'Devious Maids': Ugly Stereotype, Modern Heroes, or Viral Marketing?

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Devious Maids

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Since 2011, the mere mention of Marc Cherry's work on "Devious Maids," a soapy drama helmed by a group of Latina maids, created controversy. "Devious Maids" executive producer and former "Desperate Housewives" star Eva Longoria heralds the multifaceted maids as heroes while critics claim it stereotypes Latinas as maids. The debate spurred a much-needed open dialogue about the state of Hollywood, but it also reeks of a clever marketing ploy. The current controversy is similar to the hullabaloo that surround "GCB," a tongue-in-cheek satire that survived only a few short months.

Tarnished titles

Although the title makes the maids appear malicious, "Devious Maids" earned its bad rep with a hat trick of questionable choices. Early buzz about the show focused on the source material, a Mexican telenovela, and Latina maids without mentioning their individual qualities and aspirations. A promo photo and clip show the stars vamping it up in sexy uniforms. Negative feedback isn't simply a case of judging a book by its cover, as Longoria suggests in an op-ed on The Huffington Post, it is a direct result of multiple marketing decisions.

In 2012, "GCB" went through multiple name changes because its reference to Christianity riled detractors, including Newt Gingrich, long before the show's premiere aired. The tawdry title, based on the book "Good Christian B------," belied the show's central focus: The evolving relationships of several strong-willed women who, at first glance, exemplify a variety of unsavory archetypes. In an interview with The Hollywood Reporter, "GCB" star Kristin Chenoweth chided, "You just can't judge a book by its cover."

Sweeping changes

Classic westerns often kept it simple by outfitting the good guys with white hats and the bad guys with black hats, but today's hottest shows push the definition of a hero. Open-minded audiences repeatedly demonstrate their willingness to not only empathize with well-written, complex characters, but to commend them. Fans can't help but root for deviants like serial-killer exterminator "Dexter" and meth man Walter on "Breaking Bad" (at least for a few seasons). Shonda Rhimes brilliantly drives fans to celebrate an adulterer on "Scandal."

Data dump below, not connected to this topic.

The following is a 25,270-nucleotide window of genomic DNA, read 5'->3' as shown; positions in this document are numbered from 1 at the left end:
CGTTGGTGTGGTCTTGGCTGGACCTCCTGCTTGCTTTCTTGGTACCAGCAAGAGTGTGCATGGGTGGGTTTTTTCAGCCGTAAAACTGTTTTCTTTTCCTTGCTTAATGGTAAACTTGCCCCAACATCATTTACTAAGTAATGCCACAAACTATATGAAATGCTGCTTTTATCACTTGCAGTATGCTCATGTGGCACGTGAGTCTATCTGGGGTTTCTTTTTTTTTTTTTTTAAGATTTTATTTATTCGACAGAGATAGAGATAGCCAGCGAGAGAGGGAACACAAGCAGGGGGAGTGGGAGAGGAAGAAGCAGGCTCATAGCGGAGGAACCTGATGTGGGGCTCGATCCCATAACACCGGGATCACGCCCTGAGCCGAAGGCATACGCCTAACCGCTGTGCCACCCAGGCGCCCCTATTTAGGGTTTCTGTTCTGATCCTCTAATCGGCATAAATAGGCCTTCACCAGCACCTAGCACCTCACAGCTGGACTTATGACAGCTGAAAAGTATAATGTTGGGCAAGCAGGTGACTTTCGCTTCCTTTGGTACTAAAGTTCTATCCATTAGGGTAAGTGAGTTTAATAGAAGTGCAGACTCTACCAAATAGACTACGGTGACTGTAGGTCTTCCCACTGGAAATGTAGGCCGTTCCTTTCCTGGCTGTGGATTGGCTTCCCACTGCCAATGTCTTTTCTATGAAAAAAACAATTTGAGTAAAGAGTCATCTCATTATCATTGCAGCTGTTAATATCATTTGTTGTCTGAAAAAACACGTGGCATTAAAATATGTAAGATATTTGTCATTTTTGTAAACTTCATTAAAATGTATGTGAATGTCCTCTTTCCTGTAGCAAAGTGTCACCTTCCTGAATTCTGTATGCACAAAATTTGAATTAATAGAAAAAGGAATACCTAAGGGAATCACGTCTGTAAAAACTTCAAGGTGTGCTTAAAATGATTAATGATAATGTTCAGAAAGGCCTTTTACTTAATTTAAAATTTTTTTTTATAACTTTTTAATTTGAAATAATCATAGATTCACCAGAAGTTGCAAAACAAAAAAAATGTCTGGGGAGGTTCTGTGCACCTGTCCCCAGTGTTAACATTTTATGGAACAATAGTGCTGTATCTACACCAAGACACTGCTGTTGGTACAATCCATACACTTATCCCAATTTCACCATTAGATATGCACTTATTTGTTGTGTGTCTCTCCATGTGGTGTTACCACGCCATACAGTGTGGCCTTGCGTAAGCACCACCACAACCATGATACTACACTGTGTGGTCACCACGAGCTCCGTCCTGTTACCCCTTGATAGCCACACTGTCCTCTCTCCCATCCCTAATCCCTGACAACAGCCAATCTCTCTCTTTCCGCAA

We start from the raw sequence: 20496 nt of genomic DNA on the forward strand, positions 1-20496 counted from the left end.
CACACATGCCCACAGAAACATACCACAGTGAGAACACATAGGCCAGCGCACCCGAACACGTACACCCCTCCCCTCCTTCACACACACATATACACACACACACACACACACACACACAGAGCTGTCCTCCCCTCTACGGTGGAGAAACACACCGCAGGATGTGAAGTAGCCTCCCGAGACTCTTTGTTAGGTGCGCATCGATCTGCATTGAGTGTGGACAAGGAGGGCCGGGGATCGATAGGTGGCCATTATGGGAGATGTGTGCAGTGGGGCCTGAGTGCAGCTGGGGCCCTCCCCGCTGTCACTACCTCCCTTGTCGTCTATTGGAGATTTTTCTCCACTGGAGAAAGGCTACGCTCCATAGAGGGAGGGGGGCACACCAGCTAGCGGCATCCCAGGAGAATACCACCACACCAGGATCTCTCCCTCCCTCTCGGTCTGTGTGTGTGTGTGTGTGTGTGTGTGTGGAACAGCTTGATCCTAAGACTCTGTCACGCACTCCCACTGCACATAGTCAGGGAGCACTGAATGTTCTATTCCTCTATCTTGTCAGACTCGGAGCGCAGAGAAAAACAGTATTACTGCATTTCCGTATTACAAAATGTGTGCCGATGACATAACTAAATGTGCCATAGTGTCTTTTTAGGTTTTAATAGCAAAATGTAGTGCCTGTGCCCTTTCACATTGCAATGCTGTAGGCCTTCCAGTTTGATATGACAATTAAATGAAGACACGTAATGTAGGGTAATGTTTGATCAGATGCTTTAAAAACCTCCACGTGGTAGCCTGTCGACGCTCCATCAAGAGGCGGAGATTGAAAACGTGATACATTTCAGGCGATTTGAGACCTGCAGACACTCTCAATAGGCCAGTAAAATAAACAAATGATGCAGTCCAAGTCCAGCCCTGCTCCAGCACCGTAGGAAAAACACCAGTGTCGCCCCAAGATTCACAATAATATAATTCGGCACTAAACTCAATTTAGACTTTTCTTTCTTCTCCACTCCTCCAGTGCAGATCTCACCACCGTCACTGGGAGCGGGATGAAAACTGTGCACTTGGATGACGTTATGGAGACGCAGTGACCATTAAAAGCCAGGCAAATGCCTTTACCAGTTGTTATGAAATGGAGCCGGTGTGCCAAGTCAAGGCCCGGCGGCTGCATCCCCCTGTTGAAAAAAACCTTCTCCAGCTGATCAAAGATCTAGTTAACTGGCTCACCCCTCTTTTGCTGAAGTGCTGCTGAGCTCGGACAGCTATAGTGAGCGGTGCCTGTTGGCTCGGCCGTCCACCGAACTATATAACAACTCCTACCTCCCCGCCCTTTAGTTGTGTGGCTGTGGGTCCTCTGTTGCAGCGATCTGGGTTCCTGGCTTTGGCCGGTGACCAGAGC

The pilot episode of "Devious Maids" lays the foundation for admirable characters. Rosie's a widow working as a nanny to support her young son who lives abroad because of immigration hurdles; Carmen's an aspiring singer working as a maid to garner the attention of her musician boss; Zoila's a hardworking, dedicated mother who uses her maternal flair to wrangle her unstable employer; Valentina, Zoila's teenage daughter, is saving up for fashion school while trying to assert her budding independence; and Marisol's posing as a maid to uncover info to exonerate her son who's jailed for the murder of yet another maid, Flora.

Instead of letting the fictional work stand on its merit, the show's stars responded to critics by sharing their own family ties to immigration and the service industry. "I was inspired to play this role because my mother was a housekeeper," Judy Reyes (Zoila) told Variety. Similarly, Chenoweth tried to placate "GCB" detractors by reminding them of her own Christianity, saying, "I certainly wouldn't do anything that would make fun of my own faith."

Dirty little secrets

This class-conscious incarnation of Cherry's signature blend of soap, comedy, and drama uses campy characters to illuminate the juxtaposition between a fictional community's glamorous veneer and ugly underbelly. Although viewers may choose to recognize heroic qualities in the core characters, these women are as ridiculously over the top as the headliners on "Desperate Housewives."

Considering how the residents of Wisteria Lane oscillated between every trait, ranging from pitiful to triumphant, it seems self-indulgent of Longoria to label the stars of "Devious Maids" as heroes. That same chameleon-like quality also makes it impossible to arbitrarily dismiss the show as a hurtful stereotype. Interested viewers must tune in for themselves and decide if the show perpetuates prejudice, celebrates everyday heroes, or simply delivers sudsy entertainment.

More from this contributor:

5 Reasons to Celebrate 'Desperate Housewives' Cancellation

'GCB' Needs New Title, STAT!

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